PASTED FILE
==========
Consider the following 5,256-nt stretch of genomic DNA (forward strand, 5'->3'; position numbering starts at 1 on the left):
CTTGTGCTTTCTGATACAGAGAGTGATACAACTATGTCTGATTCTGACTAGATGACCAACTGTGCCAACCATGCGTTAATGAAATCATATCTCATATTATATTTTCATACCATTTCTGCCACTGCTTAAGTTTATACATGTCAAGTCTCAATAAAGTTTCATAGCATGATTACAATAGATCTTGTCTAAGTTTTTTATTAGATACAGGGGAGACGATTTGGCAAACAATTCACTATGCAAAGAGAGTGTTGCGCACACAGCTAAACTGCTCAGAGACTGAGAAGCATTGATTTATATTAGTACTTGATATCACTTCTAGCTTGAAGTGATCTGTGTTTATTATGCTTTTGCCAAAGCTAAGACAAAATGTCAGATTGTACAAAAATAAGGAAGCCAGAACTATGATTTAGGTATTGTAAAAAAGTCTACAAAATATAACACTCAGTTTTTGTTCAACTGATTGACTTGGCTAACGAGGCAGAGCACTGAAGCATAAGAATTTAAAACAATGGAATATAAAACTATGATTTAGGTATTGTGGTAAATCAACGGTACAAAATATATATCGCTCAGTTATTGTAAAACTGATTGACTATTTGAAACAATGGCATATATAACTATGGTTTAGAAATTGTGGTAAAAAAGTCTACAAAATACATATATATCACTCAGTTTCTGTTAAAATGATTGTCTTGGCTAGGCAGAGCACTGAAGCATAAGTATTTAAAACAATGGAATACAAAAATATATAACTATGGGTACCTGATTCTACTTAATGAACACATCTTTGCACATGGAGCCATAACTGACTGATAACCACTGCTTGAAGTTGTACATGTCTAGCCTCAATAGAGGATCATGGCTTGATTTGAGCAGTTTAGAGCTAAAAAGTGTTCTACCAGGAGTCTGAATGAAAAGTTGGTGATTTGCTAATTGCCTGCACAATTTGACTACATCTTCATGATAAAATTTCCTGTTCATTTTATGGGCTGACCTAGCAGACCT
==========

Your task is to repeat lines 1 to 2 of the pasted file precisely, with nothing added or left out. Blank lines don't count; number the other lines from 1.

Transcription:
Consider the following 5,256-nt stretch of genomic DNA (forward strand, 5'->3'; position numbering starts at 1 on the left):
CTTGTGCTTTCTGATACAGAGAGTGATACAACTATGTCTGATTCTGACTAGATGACCAACTGTGCCAACCATGCGTTAATGAAATCATATCTCATATTATATTTTCATACCATTTCTGCCACTGCTTAAGTTTATACATGTCAAGTCTCAATAAAGTTTCATAGCATGATTACAATAGATCTTGTCTAAGTTTTTTATTAGATACAGGGGAGACGATTTGGCAAACAATTCACTATGCAAAGAGAGTGTTGCGCACACAGCTAAACTGCTCAGAGACTGAGAAGCATTGATTTATATTAGTACTTGATATCACTTCTAGCTTGAAGTGATCTGTGTTTATTATGCTTTTGCCAAAGCTAAGACAAAATGTCAGATTGTACAAAAATAAGGAAGCCAGAACTATGATTTAGGTATTGTAAAAAAGTCTACAAAATATAACACTCAGTTTTTGTTCAACTGATTGACTTGGCTAACGAGGCAGAGCACTGAAGCATAAGAATTTAAAACAATGGAATATAAAACTATGATTTAGGTATTGTGGTAAATCAACGGTACAAAATATATATCGCTCAGTTATTGTAAAACTGATTGACTATTTGAAACAATGGCATATATAACTATGGTTTAGAAATTGTGGTAAAAAAGTCTACAAAATACATATATATCACTCAGTTTCTGTTAAAATGATTGTCTTGGCTAGGCAGAGCACTGAAGCATAAGTATTTAAAACAATGGAATACAAAAATATATAACTATGGGTACCTGATTCTACTTAATGAACACATCTTTGCACATGGAGCCATAACTGACTGATAACCACTGCTTGAAGTTGTACATGTCTAGCCTCAATAGAGGATCATGGCTTGATTTGAGCAGTTTAGAGCTAAAAAGTGTTCTACCAGGAGTCTGAATGAAAAGTTGGTGATTTGCTAATTGCCTGCACAATTTGACTACATCTTCATGATAAAATTTCCTGTTCATTTTATGGGCTGACCTAGCAGACCT